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IGuzzini Travelling Award

Eyemouth Wreck Conservation Hall

Part 1 Project 2008
Michael Fedak
Mackintosh School of Architecture Glasgow UK
Eyemouth Boat and Wreck Conservation Facility:
The facility is comprised of a central conservation hall, with three associated labs/repositories and a drafting room. In addition staff rest and support spaces and a seminar room are provided. The stabilization of salvaged wrecks requires strict environmental controls, implying a stable low energy thermal environment.

The sites dramatic level changes provides opportunity to shelter labs, but reduces solar exposure. Propping the staff support over river and a solar roof maximised potential solar gain. This also allowed the building punctuates the harbours end, its bulk relating to the neighbouring ship building sheds.

The site belongs as much to the harbour as the wider town. The harbours catalogue of eccentric craft provide context. Embodied in these floating structures is a library of changing technologies and practices. This provides a material vocabulary of utilitarian juxtapositions and a formal vocabulary based on the ad-on and multiuse.

Sustainability:
The scheme seeks to maintain a stable thermal environment through passive insulation and active energy collection. A heavily insulated envelope and exposed thermal mass reduce heat gains and loses in the environmentally sensitive labs and conservation hall. The staff support is elevated and orientated to the south east maximise potential passive solar gain. Meanwhile the central atria provides opportunity for ventilation and air recovery. The roof spaces are used for solar air collection that reduces the energy consumption during the heating season. The structure is primarily lightweight timber and recyclable steel.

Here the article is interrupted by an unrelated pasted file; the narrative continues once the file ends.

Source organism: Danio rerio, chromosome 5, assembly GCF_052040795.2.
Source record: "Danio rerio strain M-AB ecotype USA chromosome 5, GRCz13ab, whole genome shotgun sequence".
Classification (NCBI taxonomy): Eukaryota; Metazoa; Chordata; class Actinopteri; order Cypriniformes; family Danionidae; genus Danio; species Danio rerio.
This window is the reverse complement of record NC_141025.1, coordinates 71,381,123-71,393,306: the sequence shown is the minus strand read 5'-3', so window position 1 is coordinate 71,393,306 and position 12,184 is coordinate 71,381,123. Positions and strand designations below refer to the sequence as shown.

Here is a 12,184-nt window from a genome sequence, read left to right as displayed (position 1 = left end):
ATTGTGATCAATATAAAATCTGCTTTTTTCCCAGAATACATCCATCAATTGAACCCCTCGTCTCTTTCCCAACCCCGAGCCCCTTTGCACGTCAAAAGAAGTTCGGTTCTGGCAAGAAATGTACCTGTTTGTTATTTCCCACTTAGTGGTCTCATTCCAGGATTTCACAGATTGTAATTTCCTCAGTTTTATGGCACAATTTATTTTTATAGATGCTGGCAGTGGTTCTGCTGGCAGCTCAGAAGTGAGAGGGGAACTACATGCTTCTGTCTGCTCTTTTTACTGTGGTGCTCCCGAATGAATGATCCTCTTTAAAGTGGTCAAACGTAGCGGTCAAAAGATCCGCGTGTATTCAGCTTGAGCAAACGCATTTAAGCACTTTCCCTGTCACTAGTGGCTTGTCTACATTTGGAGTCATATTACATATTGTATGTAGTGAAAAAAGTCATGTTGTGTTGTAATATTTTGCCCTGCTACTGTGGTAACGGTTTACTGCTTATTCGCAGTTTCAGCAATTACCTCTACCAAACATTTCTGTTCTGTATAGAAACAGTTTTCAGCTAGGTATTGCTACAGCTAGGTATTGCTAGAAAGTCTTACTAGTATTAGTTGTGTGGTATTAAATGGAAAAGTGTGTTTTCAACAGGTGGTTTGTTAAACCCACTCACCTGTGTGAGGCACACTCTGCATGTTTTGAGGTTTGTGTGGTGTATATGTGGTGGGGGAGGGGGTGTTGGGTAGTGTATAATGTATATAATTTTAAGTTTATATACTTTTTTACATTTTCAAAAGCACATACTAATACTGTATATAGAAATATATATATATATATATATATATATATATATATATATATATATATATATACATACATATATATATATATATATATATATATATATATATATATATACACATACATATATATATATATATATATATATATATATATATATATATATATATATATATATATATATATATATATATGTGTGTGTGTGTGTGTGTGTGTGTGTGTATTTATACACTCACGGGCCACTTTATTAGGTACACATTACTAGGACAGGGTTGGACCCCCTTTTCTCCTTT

Michael Fedak


The project in question, located within the harbour area of the east-coast fishing settlement of Eyemouth, requires the provision of a facility with the environmentally challenging demands of shipwreck conservation.

The proposed facility is primarily a working space with accommodation comprising a boat conservation hall with associated laboratories, drawings room and support facilities for staff. In addition to these is an education space for meetings and organised visitor groups.

Within the project the student must determine and develop a sustainable viewpoint from the outset, and in developing a series of proposals for a completed building, should use this as a tool to reflect and refine form, function and materiality. Building placement, arrangement and envelope design are further promoted as the key factors in achieving the required internal environmental conditions.

The design brief establishes a building programme with explicit environmental criteria, to be achieved primarily through passive low-energy design. The site explored demands a detailed understanding of microclimate and relation to the surrounding urban morphology.

Students are challenged to assimilate environmental strategies, technological systems and constructional solutions within a phenomenologically rich architectural whole.

The proposal demonstrates this student’s ability to develop an architectural proposal which is environmentally intelligent and constructionally coherent, while accommodating the building programme, creating a working space of architectural quality and responding to the contingencies of the site set between the town and the water.

The proposal, through a series of examination and iterations, has come to provide an elegant and intriguing setting for a potential intangible industrial process. While the structural is reminiscent of the potential contents, the form and exterior language is careful to re-establish the town’s connection to the sea, and the inhabitant’s connection to the processes the town’s prosperity is dependant on.




Tutor(s)
Alan Hooper
Ms Sally Stewart
Neil Mochrie
Tim Sharpe
2008
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